Samsung’s Galaxy Note 10.1 is a device that has been eagerly awaited and surrounded by much speculation as to just what it was going to be able to do. Being targeted as a “Content Creation” device, rather than a tablet aimed at media consumption, the idea is that you can create and share on the go with ease.
I was very excited to be asked to review this device. After unboxing the device, and finishing up my video I was finally able to get it set up to use as my main device for the review period.
Having recently given up the larger-format tablet, it was strange going back to one. But at 100g lighter and 5mm thinner than my previous 10.1″ tablet, it was much easier to carry around, and to use as my “daily tablet”.
Pictures of my son’s Skylanders on the Macro setting, with and without a flash.
What we like
Quad-core processing means this tablet is very responsive, and has the ability to tackle pretty much anything you can throw at it. Videos are smooth, and document processing is quick. Screen brightness is not a problem on the Samsung Galaxy Note 10.1, with great contrast it’s even not too hard to see it in bright daylight.
The 7000 mAh battery makes sure you get good usage out of your tablet, easily getting 2 days of web surfing, gaming, light video watching, and general social media usage (via tethering), or just over 5 hours of continuous video, out of just one charge.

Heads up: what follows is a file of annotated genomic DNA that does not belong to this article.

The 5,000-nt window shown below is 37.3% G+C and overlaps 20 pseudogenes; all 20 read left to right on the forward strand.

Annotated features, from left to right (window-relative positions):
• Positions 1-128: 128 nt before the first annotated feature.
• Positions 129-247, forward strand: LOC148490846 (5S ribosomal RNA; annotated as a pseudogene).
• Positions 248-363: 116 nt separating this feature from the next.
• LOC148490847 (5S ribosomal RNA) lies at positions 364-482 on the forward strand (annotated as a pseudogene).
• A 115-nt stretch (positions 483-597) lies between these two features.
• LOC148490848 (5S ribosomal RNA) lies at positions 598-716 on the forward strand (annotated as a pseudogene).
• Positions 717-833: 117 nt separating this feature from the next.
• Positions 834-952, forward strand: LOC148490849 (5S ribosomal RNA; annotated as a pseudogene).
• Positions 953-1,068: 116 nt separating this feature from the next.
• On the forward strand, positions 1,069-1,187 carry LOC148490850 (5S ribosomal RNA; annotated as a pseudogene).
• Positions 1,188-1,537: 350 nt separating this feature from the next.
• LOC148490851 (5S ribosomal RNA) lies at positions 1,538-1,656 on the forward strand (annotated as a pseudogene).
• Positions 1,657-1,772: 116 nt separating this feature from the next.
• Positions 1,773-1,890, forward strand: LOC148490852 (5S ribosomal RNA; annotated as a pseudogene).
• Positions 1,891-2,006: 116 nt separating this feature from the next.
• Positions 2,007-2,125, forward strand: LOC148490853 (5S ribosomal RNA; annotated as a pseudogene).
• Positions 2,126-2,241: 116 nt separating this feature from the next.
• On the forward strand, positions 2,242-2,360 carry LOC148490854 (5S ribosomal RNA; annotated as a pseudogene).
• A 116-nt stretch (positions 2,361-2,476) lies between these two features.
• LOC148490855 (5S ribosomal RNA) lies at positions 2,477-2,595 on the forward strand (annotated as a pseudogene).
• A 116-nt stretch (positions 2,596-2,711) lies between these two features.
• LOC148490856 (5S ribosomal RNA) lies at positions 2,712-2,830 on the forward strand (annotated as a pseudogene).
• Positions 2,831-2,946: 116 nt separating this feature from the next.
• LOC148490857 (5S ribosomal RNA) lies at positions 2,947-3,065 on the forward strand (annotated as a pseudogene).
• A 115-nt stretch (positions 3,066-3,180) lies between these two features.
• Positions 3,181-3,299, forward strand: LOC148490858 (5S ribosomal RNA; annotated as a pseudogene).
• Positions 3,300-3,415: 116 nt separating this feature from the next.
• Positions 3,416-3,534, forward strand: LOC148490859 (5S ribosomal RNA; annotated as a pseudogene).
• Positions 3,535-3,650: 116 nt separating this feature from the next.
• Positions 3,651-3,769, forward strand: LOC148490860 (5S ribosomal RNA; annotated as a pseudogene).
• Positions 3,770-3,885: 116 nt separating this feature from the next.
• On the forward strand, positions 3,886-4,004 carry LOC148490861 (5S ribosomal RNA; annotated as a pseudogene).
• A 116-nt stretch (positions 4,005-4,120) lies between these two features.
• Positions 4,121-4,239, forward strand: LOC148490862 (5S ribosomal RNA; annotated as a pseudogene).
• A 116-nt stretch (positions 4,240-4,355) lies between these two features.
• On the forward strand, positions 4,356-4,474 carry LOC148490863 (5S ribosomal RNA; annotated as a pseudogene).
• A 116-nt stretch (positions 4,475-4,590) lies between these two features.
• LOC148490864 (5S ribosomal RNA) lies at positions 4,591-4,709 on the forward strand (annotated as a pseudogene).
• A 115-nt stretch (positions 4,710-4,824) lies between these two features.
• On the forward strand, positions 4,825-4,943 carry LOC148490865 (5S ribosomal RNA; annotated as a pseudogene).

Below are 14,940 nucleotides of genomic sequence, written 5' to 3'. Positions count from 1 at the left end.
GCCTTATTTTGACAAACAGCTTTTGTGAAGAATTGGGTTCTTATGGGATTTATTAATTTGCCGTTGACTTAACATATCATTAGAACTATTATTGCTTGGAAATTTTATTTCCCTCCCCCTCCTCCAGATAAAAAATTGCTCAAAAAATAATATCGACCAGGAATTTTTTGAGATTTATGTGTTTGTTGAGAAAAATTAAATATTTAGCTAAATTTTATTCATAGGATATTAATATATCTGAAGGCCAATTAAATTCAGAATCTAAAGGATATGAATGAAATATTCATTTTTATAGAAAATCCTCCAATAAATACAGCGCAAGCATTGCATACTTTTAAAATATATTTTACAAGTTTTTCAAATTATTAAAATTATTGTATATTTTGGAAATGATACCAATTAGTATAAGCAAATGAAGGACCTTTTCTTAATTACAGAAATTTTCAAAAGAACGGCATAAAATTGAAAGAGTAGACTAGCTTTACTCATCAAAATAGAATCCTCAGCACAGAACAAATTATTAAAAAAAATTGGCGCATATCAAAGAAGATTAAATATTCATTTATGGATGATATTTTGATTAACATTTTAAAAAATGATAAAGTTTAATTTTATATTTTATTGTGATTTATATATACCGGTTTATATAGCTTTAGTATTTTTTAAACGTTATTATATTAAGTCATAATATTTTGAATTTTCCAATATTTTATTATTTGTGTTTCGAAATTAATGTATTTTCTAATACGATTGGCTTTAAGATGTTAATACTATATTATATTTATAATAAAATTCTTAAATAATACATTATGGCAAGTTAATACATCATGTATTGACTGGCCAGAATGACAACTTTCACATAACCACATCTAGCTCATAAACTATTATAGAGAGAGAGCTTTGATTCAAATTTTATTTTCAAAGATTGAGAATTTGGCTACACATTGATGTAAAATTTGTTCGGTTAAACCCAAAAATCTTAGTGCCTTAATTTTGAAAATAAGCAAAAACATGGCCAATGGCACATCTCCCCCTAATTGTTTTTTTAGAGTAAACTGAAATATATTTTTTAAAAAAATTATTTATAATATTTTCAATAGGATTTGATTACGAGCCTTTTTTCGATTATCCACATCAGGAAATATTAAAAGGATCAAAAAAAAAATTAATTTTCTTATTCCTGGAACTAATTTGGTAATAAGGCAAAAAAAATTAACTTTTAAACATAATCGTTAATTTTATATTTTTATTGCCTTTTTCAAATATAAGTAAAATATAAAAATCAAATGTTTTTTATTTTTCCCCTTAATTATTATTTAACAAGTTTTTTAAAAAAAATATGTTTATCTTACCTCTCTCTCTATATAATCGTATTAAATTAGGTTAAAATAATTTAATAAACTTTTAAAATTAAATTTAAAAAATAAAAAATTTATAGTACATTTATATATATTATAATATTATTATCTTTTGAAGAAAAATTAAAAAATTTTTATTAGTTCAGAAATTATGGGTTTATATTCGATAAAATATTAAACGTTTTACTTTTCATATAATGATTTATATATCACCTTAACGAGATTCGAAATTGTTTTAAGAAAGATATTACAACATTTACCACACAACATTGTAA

The speakers in this device are quite good, and their location on the front of the device is ideal for media consumption. Unlike most phones and tablets, which have the speaker in the back, the sound is much clearer and no awkward cupping of the device is necessary.
The camera software makes capturing media easy. Footage and images are clear and vibrant, and the macro focus for photos is very good. However, taking photos and video with a tablet of this size is awkward and, let’s face it, looks a little goofy. Focus speed is about the same as most other digital devices, has tap to focus in both photo and video mode (warning: will make the video pulse a little).
The availability of a micro-SD card slot (up to 64GB) means that either expanding memory, or transferring files is a much simpler task.
For someone who is coming into the tablet market with no prior expectations, this tablet could fulfill all necessary functions with perfect adequacy.
What can be improved
For a brand new, supposedly flagship device, being adequate is just not good enough.